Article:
HC Deb 21 May 1992 vol 208 cc485-7
5. Mr. Nicholls

To ask the Secretary of State for Northern Ireland if he proposes to recommend any change in the constitutional position of Northern Ireland within the United Kingdom.

11. Mr. Paice

To ask the Secretary of State for Northern Ireland if he proposes to instigate any amendments to the constitutional position of Northern Ireland within the United Kingdom.

Sir Patrick Mayhew

The Government's position on the constitutional status of Northern Ireland is unequivocally clear. Northern Ireland is part of the United Kingdom and will not cease to be so without the consent of a majority of the people who live there.

Mr. Nicholls

I thank my right hon. and learned Friend for that reply. Will he report to the House on the progress of the talks taking place at Stormont between the constitutional parties; and can he assess the prospects of those talks being brought to a successful conclusion?

Sir Patrick Mayhew

I can report to the House that the talks which began in March of this year were resumed on 29 April, and that they continue. That that is so owes a great deal to the preparatory work initiated by my right hon. Friend the Member for City of London and Westminster, South (Mr. Brooke), whose work is greatly respected in Northern Ireland and more widely.

I should like to express my gratitude to all who have taken part in the talks so far. There has been great value in the confidentiality that has been agreed upon, and I hope that the House will understand if I do not depart from that principle, because I believe that by maintaining it we have the best prospect of bringing the talks to a successful conclusion.

Mr. Paice

Does my right hon. and learned Friend agree that the talks would be greatly assisted if the Irish Government took steps to amend their constitution to remove all those aspects in it that lay claim to Northern Ireland?

Sir Patrick Mayhew

The Government have welcomed the assurance of the Taoiseach that the question of articles 2 and 3 of the Irish constitution will be on the table at the appropriate stage of the political talks. They certainly have a deep significance.

Mr. John D. Taylor

The constitution of Northern Ireland covers not only its place in the United Kingdom but the means by which it is governed. Why does the Secretary of State continue to deny to the people of Northern Ireland the same rights in this Parliament that are extended to the people of England. Scotland and Wales? Why does he give to a foreign Government a greater role in the government of Northern Ireland than is given to the elected representatives of the people of Northern Ireland?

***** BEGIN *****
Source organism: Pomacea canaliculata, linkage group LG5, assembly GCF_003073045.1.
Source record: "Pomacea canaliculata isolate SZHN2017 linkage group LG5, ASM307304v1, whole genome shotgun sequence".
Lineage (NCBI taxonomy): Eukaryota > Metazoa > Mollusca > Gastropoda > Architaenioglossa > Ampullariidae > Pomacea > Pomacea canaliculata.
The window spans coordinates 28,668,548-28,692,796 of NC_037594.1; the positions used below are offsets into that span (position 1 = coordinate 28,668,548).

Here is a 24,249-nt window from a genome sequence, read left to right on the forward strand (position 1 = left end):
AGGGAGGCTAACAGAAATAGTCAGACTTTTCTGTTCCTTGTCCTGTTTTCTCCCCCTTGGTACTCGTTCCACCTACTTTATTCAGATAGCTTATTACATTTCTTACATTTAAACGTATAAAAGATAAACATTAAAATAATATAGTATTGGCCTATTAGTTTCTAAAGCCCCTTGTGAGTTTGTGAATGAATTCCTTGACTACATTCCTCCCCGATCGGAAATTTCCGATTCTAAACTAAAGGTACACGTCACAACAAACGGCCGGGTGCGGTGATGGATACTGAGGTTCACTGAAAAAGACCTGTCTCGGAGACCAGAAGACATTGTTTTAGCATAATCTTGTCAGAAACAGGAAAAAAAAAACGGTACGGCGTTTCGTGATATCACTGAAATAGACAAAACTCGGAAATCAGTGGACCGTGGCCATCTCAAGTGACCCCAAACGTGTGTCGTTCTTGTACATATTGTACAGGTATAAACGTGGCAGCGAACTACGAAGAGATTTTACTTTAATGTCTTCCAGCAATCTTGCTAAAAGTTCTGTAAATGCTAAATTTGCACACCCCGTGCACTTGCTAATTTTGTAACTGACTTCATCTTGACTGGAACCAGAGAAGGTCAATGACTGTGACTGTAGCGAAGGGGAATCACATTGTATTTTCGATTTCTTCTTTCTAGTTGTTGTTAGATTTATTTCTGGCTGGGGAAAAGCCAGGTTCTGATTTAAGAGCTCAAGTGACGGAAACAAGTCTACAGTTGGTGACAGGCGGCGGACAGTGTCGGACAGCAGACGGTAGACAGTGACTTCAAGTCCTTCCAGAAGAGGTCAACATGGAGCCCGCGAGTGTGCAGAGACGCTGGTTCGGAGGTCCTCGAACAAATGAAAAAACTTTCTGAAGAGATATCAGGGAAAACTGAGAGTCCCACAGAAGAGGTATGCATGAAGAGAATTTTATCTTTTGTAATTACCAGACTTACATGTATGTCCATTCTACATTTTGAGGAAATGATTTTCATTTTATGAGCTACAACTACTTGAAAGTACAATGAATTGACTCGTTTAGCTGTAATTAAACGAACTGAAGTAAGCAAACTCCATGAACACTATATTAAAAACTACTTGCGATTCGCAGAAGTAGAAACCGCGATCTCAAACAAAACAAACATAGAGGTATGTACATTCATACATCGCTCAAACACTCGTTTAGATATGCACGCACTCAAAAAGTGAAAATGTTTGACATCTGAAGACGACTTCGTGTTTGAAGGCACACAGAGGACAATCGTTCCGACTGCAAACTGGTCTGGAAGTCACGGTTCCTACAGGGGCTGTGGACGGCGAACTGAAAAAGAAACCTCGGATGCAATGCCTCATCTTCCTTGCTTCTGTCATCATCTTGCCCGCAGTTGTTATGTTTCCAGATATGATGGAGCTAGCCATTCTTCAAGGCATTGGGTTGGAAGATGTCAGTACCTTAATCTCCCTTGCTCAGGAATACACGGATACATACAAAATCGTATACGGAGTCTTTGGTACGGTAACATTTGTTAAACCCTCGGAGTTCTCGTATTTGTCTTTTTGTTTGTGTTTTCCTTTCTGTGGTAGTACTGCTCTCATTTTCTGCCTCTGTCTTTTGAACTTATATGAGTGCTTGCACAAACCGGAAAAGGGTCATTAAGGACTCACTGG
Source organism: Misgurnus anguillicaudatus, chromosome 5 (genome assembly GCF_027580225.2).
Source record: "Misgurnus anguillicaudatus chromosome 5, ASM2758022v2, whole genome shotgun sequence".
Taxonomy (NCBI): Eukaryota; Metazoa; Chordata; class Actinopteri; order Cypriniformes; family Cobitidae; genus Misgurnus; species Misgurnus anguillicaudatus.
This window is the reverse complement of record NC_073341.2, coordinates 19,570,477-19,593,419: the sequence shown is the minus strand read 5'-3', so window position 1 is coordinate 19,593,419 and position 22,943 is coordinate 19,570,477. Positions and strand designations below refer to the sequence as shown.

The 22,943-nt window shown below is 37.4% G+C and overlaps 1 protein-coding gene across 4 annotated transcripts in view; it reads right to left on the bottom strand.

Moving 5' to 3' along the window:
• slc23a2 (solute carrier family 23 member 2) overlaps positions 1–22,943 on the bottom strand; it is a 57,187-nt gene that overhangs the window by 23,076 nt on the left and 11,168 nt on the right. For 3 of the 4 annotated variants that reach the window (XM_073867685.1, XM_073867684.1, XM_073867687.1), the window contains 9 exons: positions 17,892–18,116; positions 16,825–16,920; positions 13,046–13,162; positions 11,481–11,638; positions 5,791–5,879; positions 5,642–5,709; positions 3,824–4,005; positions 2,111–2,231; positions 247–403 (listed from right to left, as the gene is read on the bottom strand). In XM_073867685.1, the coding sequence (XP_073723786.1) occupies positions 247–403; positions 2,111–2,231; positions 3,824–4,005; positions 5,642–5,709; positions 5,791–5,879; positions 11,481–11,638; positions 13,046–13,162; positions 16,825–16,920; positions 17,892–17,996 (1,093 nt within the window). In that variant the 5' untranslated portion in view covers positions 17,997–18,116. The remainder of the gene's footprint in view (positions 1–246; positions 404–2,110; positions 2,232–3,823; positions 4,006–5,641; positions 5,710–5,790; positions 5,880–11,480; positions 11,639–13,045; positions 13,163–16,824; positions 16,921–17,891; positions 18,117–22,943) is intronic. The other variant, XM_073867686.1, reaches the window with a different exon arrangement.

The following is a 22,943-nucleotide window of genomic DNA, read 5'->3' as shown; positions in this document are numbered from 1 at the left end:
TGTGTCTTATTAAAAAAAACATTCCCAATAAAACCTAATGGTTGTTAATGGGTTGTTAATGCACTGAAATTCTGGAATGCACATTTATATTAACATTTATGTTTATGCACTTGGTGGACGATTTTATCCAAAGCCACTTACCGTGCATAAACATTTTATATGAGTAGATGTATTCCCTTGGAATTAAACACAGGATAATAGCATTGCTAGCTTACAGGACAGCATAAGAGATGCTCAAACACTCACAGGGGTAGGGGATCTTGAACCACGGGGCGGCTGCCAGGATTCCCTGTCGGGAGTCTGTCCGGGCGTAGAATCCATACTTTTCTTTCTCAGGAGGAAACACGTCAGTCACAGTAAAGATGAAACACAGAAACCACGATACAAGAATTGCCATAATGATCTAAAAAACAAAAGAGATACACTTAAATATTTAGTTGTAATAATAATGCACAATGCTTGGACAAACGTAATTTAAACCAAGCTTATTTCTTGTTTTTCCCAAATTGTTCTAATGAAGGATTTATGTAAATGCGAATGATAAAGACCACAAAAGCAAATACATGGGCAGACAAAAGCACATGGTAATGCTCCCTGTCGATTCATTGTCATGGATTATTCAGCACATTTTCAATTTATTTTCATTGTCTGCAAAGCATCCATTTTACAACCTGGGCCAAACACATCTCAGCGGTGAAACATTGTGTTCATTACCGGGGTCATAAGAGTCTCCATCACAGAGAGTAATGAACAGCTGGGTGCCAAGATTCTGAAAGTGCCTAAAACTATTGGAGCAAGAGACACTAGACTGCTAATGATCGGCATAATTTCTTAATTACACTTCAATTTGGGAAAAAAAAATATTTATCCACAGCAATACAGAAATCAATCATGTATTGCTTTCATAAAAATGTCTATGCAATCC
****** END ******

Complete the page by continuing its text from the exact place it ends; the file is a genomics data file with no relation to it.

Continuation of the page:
Sir Patrick Mayhew

I am not at all sure what the hon. Gentleman means by the latter part of his question—

Mr. Taylor

The Anglo-Irish Agreement.

Sir Patrick Mayhew

That agreement gives the Government of the Republic of Ireland a consultative role which will be diminished with the advent of devolved government in Northern Ireland, to the extent that that devolved government has jurisdiction in Northern Ireland.

It is the purpose of the Government—I think, with the approval of the House—to harness the abundance of political talent that undoubtedly exists in Northern Ireland to the business of governing it. That is the policy of the British Government, and it is to secure it that the talks arc taking place.

Mr. Hume

Does the Secretary of State agree that people who consistently require reassurance about their constitutional status but never accept such reassurance and keep on requiring more of it will never be reassured?

Sir Patrick Mayhew

That is perfectly legitimate question to ask the Secretary of State, but I have no hesitation in repeating the constitutional guarantee that has been on the statute book since 1973. There is no question of its being changed so long as it has the support of the majority of the people of Northern Ireland.

Mr. Kilfedder

I commend the Secretary of State on the firm and unequivocal words that he used in answer to the original question. His remarks echo the firm words of the Prime Minister, who believes passionately in the unity of the United Kingdom of Great Britain and Northern Ireland and whose stance rebuffs those who believe that they can kill and mutilate and thereby weaken the resolve of Her Majesty's Government.

Sir Patrick Mayhew

I am grateful for what my hon. Friend said at the beginning of his question. It is compatible with a reassertion of the constitutional guarantee to agree with what my hon. Friend the Member for Wolverhampton, South-West (Mr. Budgen) said about the absurdity of Westminster Ministers answering questions about such relatively minor matters as potholes and, dare I say it, metal window frames on housing estates. It is to overcome that, and to restore to the elected representatives of Northern Ireland a jurisdiction over matters that pertain to Northern Ireland, that we are striving in our constitutional talks.